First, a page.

Arts & Culture

Tapas bar brings taste of Spain to Downcity

Flan y Ajo’s authentic atmosphere and varied small plates offer choices for any palate

By
Senior Staff Writer
Monday, April 8, 2013

Among the staples of Flan y Ajo’s tapas selections are chorizo, stuffed and marinated olives and bread with olive oil.

This article is part of the series Herald Restaurant Week

Upon entering Westminster Street’s Flan y Ajo tapas bar, there is a sense of having joined a world apart from the quiet streets outside. Dim lighting, loud conversation and air replete with the smell of grilling meat fill the tiny room. Bob Dylan croaks over the radio, adding a twist to the otherwise Spanish-influenced restaurant.

Some might need a Spanish-English dictionary to decipher the menu — which includes such items as “patatas bravas” and “gambas al ajillo” written in chalk on a blackboard covering the wall behind the bar. The friendly bartenders or waitresses are happy to describe each dish.

Flan y Ajo leaves the drinks to the patrons, employing an alcohol policy that is exclusively “bring your own.” Its owners are also proprietors of Bodega Malasana, a bar around the corner where patrons waiting on a seat can pass the time. Flan y Ajo is across from student coffee staple Small Point Cafe.

The restaurant does not take reservations, so be prepared for a minimum half-hour wait for a space at the bar — its website advertises only four bar stools — or at the cozy triangular tables for two lining one wall.  There is some standing room along Flan y Ajo’s walls.

Flan y Ajo’s staff is helpful, accommodating and aware of dietary sensitivities. A waitress brought out a plate of olives on the house in apology for the nearly 40-minute wait to be seated.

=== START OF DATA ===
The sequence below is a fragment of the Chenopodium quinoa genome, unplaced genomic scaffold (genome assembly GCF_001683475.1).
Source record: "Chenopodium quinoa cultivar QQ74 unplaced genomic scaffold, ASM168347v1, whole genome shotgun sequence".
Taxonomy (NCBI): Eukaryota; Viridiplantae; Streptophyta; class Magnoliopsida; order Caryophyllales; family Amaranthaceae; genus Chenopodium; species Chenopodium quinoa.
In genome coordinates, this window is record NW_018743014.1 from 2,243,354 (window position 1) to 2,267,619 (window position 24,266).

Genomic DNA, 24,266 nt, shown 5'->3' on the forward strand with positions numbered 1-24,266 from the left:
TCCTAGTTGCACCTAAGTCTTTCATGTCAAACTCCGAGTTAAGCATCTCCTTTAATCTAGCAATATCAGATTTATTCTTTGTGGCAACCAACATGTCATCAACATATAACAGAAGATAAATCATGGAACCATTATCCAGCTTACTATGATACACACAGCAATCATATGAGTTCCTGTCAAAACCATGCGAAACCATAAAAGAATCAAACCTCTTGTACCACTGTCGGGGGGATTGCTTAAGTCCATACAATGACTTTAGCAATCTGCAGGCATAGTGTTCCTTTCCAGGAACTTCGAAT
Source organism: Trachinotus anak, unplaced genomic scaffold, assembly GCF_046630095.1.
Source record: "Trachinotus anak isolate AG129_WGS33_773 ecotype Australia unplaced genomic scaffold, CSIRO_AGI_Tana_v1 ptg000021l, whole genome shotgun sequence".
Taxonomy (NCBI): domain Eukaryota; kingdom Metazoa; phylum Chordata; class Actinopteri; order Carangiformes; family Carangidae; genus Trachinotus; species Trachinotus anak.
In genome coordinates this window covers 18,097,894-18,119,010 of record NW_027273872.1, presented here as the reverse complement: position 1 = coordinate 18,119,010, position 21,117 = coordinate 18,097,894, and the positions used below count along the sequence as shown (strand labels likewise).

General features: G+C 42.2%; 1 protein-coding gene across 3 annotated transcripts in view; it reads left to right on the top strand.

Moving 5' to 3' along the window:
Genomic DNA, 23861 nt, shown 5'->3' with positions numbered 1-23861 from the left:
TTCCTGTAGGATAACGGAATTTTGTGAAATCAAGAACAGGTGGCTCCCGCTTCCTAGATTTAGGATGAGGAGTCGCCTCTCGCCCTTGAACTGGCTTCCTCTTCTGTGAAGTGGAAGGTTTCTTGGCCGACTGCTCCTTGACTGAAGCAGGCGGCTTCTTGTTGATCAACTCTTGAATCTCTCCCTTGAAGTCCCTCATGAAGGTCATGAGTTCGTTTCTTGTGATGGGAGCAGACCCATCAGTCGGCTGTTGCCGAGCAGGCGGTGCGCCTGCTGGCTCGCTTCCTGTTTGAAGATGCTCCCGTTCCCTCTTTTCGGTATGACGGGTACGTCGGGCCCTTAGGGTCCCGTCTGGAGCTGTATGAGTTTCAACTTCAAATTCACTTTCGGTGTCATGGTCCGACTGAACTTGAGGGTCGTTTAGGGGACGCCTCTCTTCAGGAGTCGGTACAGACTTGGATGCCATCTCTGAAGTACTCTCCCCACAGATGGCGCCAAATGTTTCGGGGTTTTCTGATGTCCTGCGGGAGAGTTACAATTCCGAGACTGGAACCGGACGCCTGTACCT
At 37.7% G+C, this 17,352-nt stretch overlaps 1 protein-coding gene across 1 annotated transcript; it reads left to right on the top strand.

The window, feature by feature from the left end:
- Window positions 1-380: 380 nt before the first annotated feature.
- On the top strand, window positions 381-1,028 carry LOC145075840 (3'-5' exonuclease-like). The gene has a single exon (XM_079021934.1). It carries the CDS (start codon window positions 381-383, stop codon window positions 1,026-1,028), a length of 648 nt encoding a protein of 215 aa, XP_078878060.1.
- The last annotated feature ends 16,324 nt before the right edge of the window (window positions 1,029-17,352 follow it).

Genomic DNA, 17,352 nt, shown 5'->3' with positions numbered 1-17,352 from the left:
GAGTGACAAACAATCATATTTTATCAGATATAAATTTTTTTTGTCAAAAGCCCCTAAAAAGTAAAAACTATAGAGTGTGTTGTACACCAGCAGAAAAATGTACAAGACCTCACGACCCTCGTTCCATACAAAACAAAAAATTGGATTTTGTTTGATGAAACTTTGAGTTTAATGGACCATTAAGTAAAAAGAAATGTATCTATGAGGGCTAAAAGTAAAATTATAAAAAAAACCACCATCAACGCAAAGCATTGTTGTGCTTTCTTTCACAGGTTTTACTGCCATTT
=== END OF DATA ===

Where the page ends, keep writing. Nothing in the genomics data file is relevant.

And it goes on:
Authentic Spanish-style tapas dishes with Portuguese influences fill the handwritten menu. Though there are some vegetarian options, seafood dominates. But diners beware: By 8:30 on a weeknight, the restaurant was sold out of half its plates.

Tapas are best when shared. Flan y Ajo offers a variety of hot and cold plates, ranging from assorted cheeses and chorizo, spicy pork sausage, to the smoky and delicious “sardinas,” sardines served on slices of toast. For the simplest of palates, the menu includes crusty white bread with olive oil.

The cheese plate, while tasty, is not particularly balanced. One night’s menu consisted of three semi-soft cheeses — manchego and roncal, two sheep’s milk cheeses, and cabra al vino, a goat cheese also known as “drunken goat” for its wine-soaked outer layer. While the plate can be one-note, the mild flavor of the manchego complements the herbed crackers served alongside it.

Customers can choose between individual cheeses or order all three for a reduced price.

Plates are brought out in groups as they are prepared, and the small tables quickly overflow with the smorgasbord.  The “patatas bravas,” a hot skillet filled with roasted potatoes drenched in spicy aioli, are definitely a highlight.

While not the place for a light, in-and-out meal, Flan y Ajo is perfect for a leisurely night with food and friends that won’t set you back too much — most dishes cost between $3 and $6. Flan y Ajo is open Tuesday through Saturday from 6 p.m. to 11 p.m. and Monday through Friday 11 a.m. to 4 p.m.

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